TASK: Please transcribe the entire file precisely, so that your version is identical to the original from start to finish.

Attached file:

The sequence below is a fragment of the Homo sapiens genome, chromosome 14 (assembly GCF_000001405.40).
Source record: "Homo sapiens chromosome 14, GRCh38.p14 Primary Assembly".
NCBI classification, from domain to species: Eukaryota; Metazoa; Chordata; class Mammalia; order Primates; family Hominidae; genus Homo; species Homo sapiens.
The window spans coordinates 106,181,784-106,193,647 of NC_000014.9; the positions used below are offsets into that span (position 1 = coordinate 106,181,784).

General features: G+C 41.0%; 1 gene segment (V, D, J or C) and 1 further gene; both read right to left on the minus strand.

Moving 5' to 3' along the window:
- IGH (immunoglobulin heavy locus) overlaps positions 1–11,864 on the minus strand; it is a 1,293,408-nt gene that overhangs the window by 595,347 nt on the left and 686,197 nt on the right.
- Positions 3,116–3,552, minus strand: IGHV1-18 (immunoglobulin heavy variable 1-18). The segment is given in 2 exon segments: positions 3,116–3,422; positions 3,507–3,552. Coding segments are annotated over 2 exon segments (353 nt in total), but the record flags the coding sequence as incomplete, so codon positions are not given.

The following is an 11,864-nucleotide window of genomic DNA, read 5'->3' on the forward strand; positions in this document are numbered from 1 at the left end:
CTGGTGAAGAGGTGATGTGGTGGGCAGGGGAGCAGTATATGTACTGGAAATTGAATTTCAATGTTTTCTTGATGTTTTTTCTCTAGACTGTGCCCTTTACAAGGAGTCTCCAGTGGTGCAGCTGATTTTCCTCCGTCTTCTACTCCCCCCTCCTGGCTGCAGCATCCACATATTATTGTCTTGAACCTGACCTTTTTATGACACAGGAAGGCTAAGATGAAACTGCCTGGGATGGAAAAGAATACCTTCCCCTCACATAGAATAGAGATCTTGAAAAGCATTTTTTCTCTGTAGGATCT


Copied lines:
The sequence below is a fragment of the Homo sapiens genome, chromosome 14 (assembly GCF_000001405.40).
Source record: "Homo sapiens chromosome 14, GRCh38.p14 Primary Assembly".
NCBI classification, from domain to species: Eukaryota; Metazoa; Chordata; class Mammalia; order Primates; family Hominidae; genus Homo; species Homo sapiens.
The window spans coordinates 106,181,784-106,193,647 of NC_000014.9; the positions used below are offsets into that span (position 1 = coordinate 106,181,784).

General features: G+C 41.0%; 1 gene segment (V, D, J or C) and 1 further gene; both read right to left on the minus strand.

Moving 5' to 3' along the window:
- IGH (immunoglobulin heavy locus) overlaps positions 1–11,864 on the minus strand; it is a 1,293,408-nt gene that overhangs the window by 595,347 nt on the left and 686,197 nt on the right.
- Positions 3,116–3,552, minus strand: IGHV1-18 (immunoglobulin heavy variable 1-18). The segment is given in 2 exon segments: positions 3,116–3,422; positions 3,507–3,552. Coding segments are annotated over 2 exon segments (353 nt in total), but the record flags the coding sequence as incomplete, so codon positions are not given.

The following is an 11,864-nucleotide window of genomic DNA, read 5'->3' on the forward strand; positions in this document are numbered from 1 at the left end:
CTGGTGAAGAGGTGATGTGGTGGGCAGGGGAGCAGTATATGTACTGGAAATTGAATTTCAATGTTTTCTTGATGTTTTTTCTCTAGACTGTGCCCTTTACAAGGAGTCTCCAGTGGTGCAGCTGATTTTCCTCCGTCTTCTACTCCCCCCTCCTGGCTGCAGCATCCACATATTATTGTCTTGAACCTGACCTTTTTATGACACAGGAAGGCTAAGATGAAACTGCCTGGGATGGAAAAGAATACCTTCCCCTCACATAGAATAGAGATCTTGAAAAGCATTTTTTCTCTGTAGGATCT